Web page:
SALEM - Economic research analyst George Zeller said Ohio unemployment data was "noticeably worse" for the past week than the mixed and also relatively weak data for th country.
Zeller, a 1967 Salem High School graduate, bases his research, in part, on the U.S. Bureau of Labor Statistics.
The BLS said the four week moving average of new unemployment claims rose by 2,250 last week to 370,250.
Zeller said the seasonally adjusted weekly figure for the country also rose by 2,000 this week to 374,000.
"Both figures remain below the 400,000 level that is widely accepted to be the borderline between recession and recovery," he said, adding, "but both figures remain well above the 350,000 level that is widely accepted to measure a weakening economy."
Zeller said, "Thus, both Ohio and national data were relatively discouraging this week. The new streak of three consecutive weeks of 'job growth' levels in Ohio ended, showing that it was not genuine but was instead an artifact of seasonal distortion.
"In addition, a quarterly increase of 0.6 percent between the first eight weeks of the second quarter of 2011 and the first eight weeks of the second quarter of 2012 shows that Ohio is not yet clearly moving from its ongoing very slow recovery to a badly needed increasingly rapid recovery.
"In fact, layoff levels in Ohio are increasing this year during the second quarter in comparison to last year's data. That is a troubling situation."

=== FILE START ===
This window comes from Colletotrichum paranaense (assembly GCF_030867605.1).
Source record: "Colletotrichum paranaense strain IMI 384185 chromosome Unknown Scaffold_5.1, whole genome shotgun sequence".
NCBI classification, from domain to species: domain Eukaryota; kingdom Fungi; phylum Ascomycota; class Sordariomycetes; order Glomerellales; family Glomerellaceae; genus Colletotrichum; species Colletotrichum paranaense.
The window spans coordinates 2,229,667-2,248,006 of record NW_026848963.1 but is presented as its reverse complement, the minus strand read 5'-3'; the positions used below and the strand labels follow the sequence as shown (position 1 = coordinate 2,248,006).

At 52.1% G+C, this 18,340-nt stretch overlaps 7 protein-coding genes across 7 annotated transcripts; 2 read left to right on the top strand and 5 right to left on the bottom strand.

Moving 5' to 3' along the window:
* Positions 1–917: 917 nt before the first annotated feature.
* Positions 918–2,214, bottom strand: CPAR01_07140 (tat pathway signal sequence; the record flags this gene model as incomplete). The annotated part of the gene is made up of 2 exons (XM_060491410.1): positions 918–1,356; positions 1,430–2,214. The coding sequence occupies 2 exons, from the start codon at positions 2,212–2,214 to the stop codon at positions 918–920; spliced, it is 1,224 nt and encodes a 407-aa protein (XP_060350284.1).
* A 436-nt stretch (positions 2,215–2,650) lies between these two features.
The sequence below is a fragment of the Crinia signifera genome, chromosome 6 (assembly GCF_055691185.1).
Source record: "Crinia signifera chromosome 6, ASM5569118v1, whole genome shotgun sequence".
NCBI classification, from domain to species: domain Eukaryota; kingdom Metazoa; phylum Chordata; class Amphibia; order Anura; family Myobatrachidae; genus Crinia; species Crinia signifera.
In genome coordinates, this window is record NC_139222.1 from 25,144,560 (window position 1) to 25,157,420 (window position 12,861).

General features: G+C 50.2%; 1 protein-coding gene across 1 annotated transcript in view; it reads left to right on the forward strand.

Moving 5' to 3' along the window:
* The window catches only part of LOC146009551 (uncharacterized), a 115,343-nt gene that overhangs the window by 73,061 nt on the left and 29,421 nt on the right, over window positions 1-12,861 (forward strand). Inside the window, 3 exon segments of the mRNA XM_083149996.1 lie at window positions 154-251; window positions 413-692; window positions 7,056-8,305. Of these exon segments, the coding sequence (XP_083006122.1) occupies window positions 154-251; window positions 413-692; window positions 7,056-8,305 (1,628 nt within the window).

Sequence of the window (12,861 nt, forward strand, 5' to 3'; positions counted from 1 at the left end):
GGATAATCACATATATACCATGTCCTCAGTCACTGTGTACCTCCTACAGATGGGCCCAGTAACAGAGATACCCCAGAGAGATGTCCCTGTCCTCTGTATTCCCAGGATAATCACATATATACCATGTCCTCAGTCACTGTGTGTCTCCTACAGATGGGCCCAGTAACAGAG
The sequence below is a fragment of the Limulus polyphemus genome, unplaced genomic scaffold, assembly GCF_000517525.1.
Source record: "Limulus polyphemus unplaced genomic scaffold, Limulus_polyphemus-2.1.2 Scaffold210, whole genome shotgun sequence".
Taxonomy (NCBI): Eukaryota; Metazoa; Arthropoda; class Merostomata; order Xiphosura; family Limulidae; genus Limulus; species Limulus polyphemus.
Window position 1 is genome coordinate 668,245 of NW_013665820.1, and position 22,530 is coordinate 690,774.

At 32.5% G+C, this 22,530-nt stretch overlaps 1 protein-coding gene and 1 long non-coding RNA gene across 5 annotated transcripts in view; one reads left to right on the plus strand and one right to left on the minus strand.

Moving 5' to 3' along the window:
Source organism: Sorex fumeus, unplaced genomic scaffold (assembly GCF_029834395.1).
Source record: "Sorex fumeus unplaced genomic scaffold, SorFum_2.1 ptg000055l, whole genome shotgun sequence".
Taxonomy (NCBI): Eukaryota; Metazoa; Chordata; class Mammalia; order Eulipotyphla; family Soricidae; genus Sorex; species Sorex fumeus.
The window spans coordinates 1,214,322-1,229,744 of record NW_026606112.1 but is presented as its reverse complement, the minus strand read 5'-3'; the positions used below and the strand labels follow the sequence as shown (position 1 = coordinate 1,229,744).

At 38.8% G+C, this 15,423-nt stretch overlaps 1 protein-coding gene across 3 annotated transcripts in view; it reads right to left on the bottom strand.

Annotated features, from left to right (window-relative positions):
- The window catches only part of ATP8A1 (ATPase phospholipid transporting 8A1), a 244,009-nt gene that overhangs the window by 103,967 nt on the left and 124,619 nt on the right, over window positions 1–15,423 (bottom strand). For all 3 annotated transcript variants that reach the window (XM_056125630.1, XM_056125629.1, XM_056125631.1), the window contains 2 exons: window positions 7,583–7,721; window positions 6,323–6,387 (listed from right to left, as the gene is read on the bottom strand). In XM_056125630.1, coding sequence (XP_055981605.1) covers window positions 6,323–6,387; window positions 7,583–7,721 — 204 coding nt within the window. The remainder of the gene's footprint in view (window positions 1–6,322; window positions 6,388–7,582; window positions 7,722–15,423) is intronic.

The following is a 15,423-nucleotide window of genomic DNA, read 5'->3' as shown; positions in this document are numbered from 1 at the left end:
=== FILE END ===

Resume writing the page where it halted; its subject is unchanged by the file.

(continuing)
Also, the numbers released by the Ohio Department of Job and Family Services are "largely discouraging," Zeller said, noting it was more confirmation that Ohio has returned to an elevated "job destruction" level of current new unemployment claims.
A prior three week streak of "job growth" readings in Ohio's level of new unemployment claims ended.
"It is now clear, similar to what happened last year in August 2011, the early August 2012 data were distorted by changes in the scheduling of the model changeover process in the automobile industry," he said.
"Now that this distortion is finally disappearing from the current data, the Ohio layoff figures took a substantial turn for the worse in last week's update."
The earlier apparent improvement in the Ohio data is now known to have been impacted by the same seasonal distortion that Ohio saw last year in 2011, he said.
"This of course is a discouraging development," he said, explaining that improved Ohio data during last three weeks in January and the first week in February were "false positive" indicators of improvement that were not caused by the end of job destruction in Ohio.
The improvements in early winter 2012 weeks were instead caused by very large seasonal distortion that is always present in January data.
Now that this January seasonal distortion has disappeared from the Ohio data, the state returned to a clear and unambiguous "job destruction" level of new unemployment claims for the third and fourth weeks of February 2012 and also during all weeks of March, April, May, June, and July 2012. In 2008 and last year in 2011, Ohio experienced similar "false positive" readings in January.
Zeller said that last week's report finds that despite substantial improvement measured during the last three weeks of January 2011, job destruction returned to Ohio during all weeks of February, March, April, May, June, and July 2011, and that the lengthy 2000-2011 period of job destruction in Ohio did not come to an end, given additional deterioration during the last two weeks of August 2011, and during all weeks of September, October, November, and December 2011. That deterioration unfortunately continued during the last week of July 2012.
Larry Shields can be reached at firstname.lastname@example.org